Critical Care Centre Garden –
In recent years comments were made about the general state of the gardens at Hinchingbrooke Hospital, particularly that of the Critical Care Centre. Godmanchester in Bloom was invited by the Matron of the Centre to consider investigating how to improve it. On visiting, the In Bloom team found it to be in very poor condition – with a huge cherry tree filling much of the area, and the garden very overgrown. It was clearly going to be both a sizeable and expensive task to make it a place fit for people to sit out in.
Looking for grants to cover the cost of improving it, we found one that we believed would be suitable. In October 2015 the government introduced the plastic bag charge, with the proceeds going to charitable causes. At TESCO this was the Bags of Help Fund, with grants of up to £4,000 available, and decided by the nominated group receiving most Blue Tokens over a two month period.
Filling in the relevant paperwork in February 2017, we sent it off to await a, hopefully, successful outcome. That came in April, and we appeared in three local TESCO stores in May and June. We were truly humbled to find that we had been nominated in first place and were to receive a cheque for £4,000. We then contacted a local garden design organisation to clear the site and provide us with a plan for the Garden. The first task was to remove the cherry tree, which took three days, and to improve the ground. With that completed, planting was carried out over a period of a week. The Bloomers then moved in with colour and scent the top priorities. With the grant more than covering the clearance and landscaping, we moved on to additions for the area. The Garden was formally opened in November 2017 by the Town Mayor and representatives of Godmanchester in Bloom, together with the Chairman and Staff at Hinchingbrooke Hospital and representatives from TESCO.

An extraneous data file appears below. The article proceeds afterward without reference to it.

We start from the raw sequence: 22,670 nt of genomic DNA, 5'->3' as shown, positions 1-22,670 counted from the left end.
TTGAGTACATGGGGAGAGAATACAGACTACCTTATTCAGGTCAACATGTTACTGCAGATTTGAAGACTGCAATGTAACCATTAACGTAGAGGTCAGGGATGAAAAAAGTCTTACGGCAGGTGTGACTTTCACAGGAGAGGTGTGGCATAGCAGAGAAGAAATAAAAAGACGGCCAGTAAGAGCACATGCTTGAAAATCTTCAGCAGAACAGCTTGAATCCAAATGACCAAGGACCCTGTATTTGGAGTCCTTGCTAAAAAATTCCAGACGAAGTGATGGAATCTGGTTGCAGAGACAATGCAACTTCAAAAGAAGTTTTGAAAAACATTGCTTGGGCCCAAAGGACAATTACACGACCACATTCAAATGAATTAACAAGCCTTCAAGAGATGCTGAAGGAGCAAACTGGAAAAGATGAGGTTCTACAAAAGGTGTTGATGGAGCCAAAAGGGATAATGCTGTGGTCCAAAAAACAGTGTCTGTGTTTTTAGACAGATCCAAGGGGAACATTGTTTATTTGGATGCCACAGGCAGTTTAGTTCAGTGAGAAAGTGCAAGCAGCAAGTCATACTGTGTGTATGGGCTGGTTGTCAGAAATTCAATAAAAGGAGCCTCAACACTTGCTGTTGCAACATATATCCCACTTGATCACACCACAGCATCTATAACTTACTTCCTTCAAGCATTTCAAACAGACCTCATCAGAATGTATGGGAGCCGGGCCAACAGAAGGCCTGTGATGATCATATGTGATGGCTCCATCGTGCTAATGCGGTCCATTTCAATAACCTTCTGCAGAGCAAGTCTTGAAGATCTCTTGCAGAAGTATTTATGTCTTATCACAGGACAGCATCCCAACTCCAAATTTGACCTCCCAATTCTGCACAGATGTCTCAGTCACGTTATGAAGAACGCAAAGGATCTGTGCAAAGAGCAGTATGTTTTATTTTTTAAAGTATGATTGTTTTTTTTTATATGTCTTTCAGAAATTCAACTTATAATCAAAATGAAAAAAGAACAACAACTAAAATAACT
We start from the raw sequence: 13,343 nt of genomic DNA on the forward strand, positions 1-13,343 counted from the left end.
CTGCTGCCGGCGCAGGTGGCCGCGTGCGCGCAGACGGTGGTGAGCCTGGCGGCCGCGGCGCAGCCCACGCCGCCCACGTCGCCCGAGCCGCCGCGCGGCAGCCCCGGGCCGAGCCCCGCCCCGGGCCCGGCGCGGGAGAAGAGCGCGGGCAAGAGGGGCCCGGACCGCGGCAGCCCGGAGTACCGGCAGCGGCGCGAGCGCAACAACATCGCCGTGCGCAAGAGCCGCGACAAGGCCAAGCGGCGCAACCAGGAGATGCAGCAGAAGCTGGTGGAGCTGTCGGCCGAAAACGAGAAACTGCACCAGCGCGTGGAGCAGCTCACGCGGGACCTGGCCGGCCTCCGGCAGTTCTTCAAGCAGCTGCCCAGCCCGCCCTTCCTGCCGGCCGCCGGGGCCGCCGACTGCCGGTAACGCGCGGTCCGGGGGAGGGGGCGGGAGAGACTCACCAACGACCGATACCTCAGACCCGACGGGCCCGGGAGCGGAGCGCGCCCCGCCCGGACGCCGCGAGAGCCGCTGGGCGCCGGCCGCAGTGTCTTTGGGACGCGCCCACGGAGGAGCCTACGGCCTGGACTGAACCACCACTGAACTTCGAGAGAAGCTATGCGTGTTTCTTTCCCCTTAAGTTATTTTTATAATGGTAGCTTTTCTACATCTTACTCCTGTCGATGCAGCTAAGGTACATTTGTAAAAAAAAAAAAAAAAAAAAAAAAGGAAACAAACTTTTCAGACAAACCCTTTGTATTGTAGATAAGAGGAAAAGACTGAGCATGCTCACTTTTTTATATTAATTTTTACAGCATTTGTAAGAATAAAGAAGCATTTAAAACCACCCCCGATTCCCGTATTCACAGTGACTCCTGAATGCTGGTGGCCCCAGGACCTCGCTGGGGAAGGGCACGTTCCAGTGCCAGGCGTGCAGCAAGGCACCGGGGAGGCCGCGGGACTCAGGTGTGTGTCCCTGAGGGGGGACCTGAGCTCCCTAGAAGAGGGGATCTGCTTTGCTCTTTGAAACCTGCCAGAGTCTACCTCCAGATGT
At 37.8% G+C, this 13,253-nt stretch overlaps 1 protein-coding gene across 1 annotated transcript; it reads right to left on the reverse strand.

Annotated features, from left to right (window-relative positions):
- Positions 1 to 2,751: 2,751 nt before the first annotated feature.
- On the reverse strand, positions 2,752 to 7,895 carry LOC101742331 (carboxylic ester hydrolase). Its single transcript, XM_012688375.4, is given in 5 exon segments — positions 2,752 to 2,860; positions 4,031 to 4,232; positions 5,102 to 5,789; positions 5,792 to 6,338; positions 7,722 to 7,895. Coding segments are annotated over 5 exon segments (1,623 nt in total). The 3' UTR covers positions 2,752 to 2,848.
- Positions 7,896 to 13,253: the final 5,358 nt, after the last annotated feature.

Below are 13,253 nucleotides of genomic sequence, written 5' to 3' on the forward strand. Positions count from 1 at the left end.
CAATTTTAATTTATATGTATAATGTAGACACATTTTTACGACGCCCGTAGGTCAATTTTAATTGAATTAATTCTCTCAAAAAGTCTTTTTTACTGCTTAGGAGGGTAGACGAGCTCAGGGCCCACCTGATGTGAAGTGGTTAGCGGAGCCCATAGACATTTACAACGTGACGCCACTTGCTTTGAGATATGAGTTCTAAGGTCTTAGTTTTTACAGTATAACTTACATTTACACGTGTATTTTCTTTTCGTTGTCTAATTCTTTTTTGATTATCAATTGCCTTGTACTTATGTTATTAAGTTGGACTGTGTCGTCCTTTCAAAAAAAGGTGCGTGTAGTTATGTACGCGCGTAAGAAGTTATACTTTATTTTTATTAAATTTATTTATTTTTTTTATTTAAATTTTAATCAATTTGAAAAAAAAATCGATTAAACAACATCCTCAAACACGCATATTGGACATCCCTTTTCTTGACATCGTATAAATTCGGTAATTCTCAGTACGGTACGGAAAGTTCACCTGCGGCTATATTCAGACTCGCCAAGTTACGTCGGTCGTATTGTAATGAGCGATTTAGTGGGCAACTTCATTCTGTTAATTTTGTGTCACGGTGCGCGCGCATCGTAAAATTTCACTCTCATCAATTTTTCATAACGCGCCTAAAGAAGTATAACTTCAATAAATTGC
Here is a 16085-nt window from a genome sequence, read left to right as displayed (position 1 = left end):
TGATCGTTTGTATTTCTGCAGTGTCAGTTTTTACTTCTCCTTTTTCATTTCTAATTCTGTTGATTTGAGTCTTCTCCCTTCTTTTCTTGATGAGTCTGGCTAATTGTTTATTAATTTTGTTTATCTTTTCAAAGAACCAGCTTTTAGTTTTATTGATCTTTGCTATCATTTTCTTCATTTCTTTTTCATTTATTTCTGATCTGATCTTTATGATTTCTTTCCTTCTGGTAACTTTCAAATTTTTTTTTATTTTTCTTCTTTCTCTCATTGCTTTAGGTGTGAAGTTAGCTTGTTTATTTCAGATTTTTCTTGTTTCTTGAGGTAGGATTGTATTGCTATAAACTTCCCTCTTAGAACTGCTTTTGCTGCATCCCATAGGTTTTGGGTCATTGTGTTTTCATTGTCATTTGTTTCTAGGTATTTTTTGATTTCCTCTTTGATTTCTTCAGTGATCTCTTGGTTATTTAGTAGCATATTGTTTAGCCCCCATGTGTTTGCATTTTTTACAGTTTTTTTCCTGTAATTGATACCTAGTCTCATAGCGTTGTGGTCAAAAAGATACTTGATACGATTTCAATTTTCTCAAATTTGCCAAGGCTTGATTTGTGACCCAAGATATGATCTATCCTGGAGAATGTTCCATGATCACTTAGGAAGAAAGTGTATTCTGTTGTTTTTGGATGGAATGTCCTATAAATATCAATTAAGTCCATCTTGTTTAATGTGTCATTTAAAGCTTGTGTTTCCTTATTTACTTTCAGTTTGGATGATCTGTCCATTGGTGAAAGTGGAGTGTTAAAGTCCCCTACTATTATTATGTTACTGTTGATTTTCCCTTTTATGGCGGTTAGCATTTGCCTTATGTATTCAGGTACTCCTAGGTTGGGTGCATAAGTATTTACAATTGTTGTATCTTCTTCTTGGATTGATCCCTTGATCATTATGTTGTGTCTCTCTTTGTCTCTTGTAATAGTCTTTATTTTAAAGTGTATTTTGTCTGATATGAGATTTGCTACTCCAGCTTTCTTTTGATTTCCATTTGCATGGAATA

We added a large pot with a tree, a stone bird bath and a bird table with a supply of food. The tree has flourished, the bird bath is used and the bird table resupplied regularly by the ward staff, who also water the garden. Over the months we have visited and added to the plants, weeded and kept the area tidy. There is now also a rota for visiting and tidying the garden. But the ward staff have done most, with regular watering and generally looking after it. There is also a bench donated by the widow of a former patient in the ward, together with tables and chairs for the families of patients. There have been many words of support and thanks for the garden from patients and staff alike.
The image shows the colours in the garden in early October. The garden gives a great deal of pleasure to the Patient Families and Hospital Staff.